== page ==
Written by Clay Smith
In pediatric patients with blunt traumatic head injury, none had clinically important traumatic brain injury (ciTBI) or significant injury on CT (TBI-CT) if the only symptom was vomiting <3 times. It was still extremely low if isolated vomiting 3 or more times: 3/1000 for ciTBI and 6/1000 for TBI-CT.
Why does this matter?
Presence of vomiting was one of the high-risk PECARN features in children >/=2 years. But subsequent PECARN analyses have shown that observation and withholding CT in such children with isolated vomiting was safe.
Vomiting once, vomiting twice...sold!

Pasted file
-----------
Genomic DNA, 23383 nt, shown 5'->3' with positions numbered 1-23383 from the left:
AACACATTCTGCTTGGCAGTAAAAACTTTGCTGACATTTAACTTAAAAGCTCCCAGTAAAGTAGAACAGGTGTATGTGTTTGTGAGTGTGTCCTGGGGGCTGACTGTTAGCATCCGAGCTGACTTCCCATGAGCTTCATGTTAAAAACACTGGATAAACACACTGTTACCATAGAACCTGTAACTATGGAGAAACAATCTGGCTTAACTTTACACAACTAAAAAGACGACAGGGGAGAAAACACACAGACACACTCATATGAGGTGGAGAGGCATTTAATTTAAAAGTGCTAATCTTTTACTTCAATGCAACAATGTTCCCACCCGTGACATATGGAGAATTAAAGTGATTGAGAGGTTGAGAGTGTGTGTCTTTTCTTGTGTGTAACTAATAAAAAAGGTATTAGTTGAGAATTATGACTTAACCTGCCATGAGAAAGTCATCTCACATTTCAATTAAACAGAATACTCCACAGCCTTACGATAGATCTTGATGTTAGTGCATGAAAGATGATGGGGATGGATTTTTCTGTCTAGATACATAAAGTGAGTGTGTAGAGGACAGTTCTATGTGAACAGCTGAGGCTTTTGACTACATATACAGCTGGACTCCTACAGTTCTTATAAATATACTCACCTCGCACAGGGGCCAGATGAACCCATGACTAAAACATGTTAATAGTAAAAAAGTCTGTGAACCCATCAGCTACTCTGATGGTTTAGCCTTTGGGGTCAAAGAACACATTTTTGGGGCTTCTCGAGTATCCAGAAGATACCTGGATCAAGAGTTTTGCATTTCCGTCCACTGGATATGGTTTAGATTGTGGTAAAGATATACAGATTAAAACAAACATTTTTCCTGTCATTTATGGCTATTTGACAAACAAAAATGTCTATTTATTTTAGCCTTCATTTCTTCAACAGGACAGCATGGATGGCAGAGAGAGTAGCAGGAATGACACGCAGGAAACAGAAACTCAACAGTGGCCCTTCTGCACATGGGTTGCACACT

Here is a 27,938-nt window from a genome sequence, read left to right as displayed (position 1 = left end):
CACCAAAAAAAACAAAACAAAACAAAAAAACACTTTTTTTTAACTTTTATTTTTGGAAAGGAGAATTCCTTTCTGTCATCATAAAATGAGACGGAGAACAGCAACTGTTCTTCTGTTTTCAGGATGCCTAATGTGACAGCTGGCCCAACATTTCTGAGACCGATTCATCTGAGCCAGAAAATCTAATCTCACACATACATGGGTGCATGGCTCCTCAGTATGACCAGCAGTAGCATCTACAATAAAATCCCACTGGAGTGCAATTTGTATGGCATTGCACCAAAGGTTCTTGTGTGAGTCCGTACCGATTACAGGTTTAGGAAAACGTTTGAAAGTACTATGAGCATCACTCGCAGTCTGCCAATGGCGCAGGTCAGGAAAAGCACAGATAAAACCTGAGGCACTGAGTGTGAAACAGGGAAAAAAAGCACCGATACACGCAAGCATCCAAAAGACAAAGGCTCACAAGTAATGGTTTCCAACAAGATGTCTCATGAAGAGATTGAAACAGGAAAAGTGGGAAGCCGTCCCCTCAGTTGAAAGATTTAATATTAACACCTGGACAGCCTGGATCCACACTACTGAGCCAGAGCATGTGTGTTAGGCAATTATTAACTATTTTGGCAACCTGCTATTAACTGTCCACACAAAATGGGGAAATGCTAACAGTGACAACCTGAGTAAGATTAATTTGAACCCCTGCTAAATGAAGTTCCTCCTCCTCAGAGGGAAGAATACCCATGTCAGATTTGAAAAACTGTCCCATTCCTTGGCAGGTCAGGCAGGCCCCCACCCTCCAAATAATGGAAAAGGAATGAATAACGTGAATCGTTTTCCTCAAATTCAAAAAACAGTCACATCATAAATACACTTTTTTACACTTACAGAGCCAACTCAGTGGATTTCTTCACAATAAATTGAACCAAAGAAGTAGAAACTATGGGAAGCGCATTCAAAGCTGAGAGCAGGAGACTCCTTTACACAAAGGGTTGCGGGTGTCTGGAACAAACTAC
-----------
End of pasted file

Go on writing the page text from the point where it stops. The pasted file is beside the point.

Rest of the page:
This was a secondary analysis of an Australian Pediatric Head Injury Rule study with almost 20,000 patients. The goal of this study originally was to prospectively compare PECARN, CHALICE, and CATCH in a different population from the original studies. This was a secondary analysis. They found that in children with isolated vomiting <3 times, the risk of ciTBI was 0/662 and TBI-CT was also 0/662. In children with isolated vomited 3 or more times, ciTBI was 1/344, 0.3% and TBI-CT was 2/344, 0.6%. If vomiting was not isolated but was associated with other high risk features, odds of ciTBI and TBI-CT increased dramatically, especially if paired with clinical signs of skull fracture.
Vomiting With Head Trauma and Risk of Traumatic Brain Injury. Pediatrics. 2018 Apr;141(4). pii: e20173123. doi: 10.1542/peds.2017-3123.
Peer reviewed by Thomas Davis